I recently posted this to Reddit to a “DAE” post about fathers. I don’t know why I felt like sharing it.. it just felt like a good thing to share. I repeat it here for completeness.
I had a lot of fond memories of my father. But the best was a bit of a time-release memory, not realized until long after my father’s death.
My father, when he was in his early 20’s, was a camp counselor at a place called Camp Union, somewhere in Massachusetts, probably back in the 1950’s. This I knew.
What I didn’t know was that he kept every single piece of correspondence he ever received from the young men and the families he worked with. I found the box of letters in cleaning out his house after he passed away.
A few of the letters were actually recent. I reached out to a few of the most recent letter-writers, and discovered one of the men was now living nearby (I live in Oregon presently). We met for coffee one day, and he shared with me many wonderful stories of times at the Camp. And he shared with me many of the letters my father wrote back to him over the years.
But the best was the letter I got from this gentleman a few days later. What he could not express to me that day was that my father apparently worked with “at risk” boys from the inner city of Boston, and that my dad was one of the key reasons he straightened his life out and went on to be a “pillar of the community” when he was well on the road to being a street thug.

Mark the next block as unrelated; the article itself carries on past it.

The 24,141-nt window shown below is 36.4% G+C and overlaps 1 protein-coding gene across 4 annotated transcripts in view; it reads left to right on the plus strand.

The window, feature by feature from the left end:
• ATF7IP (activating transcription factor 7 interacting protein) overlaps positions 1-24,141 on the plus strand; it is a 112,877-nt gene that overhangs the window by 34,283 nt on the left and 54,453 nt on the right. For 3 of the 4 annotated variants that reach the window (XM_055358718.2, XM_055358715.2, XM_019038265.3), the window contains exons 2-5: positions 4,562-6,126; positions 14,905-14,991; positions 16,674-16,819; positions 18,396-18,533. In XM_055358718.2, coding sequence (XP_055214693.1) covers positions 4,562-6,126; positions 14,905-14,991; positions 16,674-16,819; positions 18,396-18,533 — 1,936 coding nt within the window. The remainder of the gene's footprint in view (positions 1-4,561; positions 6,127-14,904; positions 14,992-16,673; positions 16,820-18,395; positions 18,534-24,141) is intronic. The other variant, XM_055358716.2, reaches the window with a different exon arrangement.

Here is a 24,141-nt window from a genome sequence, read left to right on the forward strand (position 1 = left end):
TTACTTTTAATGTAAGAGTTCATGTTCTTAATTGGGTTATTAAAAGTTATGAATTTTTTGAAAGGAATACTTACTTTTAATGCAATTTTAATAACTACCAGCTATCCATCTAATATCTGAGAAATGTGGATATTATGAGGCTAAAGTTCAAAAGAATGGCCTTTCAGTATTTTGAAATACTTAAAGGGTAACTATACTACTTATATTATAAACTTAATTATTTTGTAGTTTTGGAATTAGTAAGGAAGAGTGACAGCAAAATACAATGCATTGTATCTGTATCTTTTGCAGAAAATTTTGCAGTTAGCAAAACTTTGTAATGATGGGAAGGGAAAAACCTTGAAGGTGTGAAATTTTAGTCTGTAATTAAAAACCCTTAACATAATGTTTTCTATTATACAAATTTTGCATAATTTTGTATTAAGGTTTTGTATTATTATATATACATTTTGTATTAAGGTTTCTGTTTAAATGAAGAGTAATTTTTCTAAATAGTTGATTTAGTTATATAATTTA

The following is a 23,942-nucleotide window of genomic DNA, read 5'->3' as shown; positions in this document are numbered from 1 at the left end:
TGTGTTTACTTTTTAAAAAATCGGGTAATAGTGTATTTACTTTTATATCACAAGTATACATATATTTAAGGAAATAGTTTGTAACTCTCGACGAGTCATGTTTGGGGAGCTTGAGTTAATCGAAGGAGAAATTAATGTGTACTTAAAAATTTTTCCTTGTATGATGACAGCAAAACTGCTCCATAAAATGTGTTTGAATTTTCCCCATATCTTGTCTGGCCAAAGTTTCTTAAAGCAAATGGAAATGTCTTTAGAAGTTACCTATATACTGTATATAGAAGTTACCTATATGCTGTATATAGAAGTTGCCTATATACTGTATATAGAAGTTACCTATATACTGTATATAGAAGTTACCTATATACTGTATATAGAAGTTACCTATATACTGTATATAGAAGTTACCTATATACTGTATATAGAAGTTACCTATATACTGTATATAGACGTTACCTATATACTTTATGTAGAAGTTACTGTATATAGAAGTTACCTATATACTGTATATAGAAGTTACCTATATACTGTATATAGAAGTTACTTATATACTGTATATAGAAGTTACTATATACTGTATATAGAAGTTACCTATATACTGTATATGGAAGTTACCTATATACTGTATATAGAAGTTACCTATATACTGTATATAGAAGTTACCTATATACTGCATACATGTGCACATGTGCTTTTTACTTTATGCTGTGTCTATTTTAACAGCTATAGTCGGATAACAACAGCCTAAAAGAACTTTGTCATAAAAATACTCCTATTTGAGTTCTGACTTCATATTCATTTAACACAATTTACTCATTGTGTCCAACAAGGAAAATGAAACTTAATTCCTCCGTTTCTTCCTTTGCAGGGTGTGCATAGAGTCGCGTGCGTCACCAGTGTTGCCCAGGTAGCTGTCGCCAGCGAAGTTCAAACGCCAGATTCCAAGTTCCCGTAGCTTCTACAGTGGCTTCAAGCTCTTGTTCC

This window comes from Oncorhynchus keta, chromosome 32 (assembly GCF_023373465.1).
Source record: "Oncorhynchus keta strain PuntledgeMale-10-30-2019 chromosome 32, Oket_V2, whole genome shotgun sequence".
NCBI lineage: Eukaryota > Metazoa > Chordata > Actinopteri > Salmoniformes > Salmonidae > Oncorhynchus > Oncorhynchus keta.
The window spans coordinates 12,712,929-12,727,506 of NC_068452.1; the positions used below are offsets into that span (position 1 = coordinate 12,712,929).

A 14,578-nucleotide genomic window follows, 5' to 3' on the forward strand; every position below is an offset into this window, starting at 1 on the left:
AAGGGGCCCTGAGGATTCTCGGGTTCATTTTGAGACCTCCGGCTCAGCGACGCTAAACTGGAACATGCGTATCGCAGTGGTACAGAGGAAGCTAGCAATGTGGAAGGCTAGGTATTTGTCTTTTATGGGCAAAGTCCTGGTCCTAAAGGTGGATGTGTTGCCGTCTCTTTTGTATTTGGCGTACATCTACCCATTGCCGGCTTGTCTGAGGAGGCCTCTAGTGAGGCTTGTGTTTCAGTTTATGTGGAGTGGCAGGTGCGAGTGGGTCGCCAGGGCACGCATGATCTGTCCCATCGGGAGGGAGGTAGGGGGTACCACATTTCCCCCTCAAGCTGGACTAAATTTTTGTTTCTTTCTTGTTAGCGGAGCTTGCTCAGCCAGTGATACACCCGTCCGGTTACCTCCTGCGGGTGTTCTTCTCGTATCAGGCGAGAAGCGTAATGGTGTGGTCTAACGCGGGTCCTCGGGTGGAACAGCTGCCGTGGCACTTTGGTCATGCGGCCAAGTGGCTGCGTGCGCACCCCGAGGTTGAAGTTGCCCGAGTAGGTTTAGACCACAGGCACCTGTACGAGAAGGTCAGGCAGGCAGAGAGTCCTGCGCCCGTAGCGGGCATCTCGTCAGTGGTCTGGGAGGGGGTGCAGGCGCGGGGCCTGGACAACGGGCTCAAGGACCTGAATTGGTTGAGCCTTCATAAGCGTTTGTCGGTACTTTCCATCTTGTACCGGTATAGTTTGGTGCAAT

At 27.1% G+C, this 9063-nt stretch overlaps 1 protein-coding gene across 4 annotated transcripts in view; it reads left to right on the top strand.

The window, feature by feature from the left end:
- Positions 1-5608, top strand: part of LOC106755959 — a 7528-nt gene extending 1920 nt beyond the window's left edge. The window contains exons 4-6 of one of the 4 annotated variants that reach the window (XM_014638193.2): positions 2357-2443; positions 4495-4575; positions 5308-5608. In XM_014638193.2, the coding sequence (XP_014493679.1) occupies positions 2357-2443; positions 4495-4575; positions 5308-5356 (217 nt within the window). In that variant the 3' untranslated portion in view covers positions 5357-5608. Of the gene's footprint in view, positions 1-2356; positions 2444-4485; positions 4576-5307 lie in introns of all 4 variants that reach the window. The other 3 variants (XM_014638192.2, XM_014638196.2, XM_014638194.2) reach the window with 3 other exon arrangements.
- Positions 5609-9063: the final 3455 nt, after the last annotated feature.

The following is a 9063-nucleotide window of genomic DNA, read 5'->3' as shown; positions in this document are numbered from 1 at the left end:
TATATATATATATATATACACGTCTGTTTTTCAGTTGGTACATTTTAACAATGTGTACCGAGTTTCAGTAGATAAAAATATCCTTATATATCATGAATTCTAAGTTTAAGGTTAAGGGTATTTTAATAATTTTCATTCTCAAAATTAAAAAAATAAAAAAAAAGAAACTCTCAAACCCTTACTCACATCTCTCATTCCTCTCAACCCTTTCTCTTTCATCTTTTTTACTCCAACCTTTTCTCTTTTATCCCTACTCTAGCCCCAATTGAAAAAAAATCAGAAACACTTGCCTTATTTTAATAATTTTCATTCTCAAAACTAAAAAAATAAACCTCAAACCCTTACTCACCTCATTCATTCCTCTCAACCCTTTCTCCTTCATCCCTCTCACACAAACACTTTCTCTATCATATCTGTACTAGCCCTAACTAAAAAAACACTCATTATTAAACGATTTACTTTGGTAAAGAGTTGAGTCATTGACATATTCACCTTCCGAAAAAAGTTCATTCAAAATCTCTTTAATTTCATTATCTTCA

And suddenly I realized that my father was not only my father, but the father of a lot of other struggling young men in the 1950’s long before I came into his life. And I have a lifetime of correspondence to read and cherish, knowing that as much as my father meant to me.. that there are hundreds… maybe even thousands… of other men who’s lives he touched.
And that makes me proud of my father in ways no one single memory can ever do.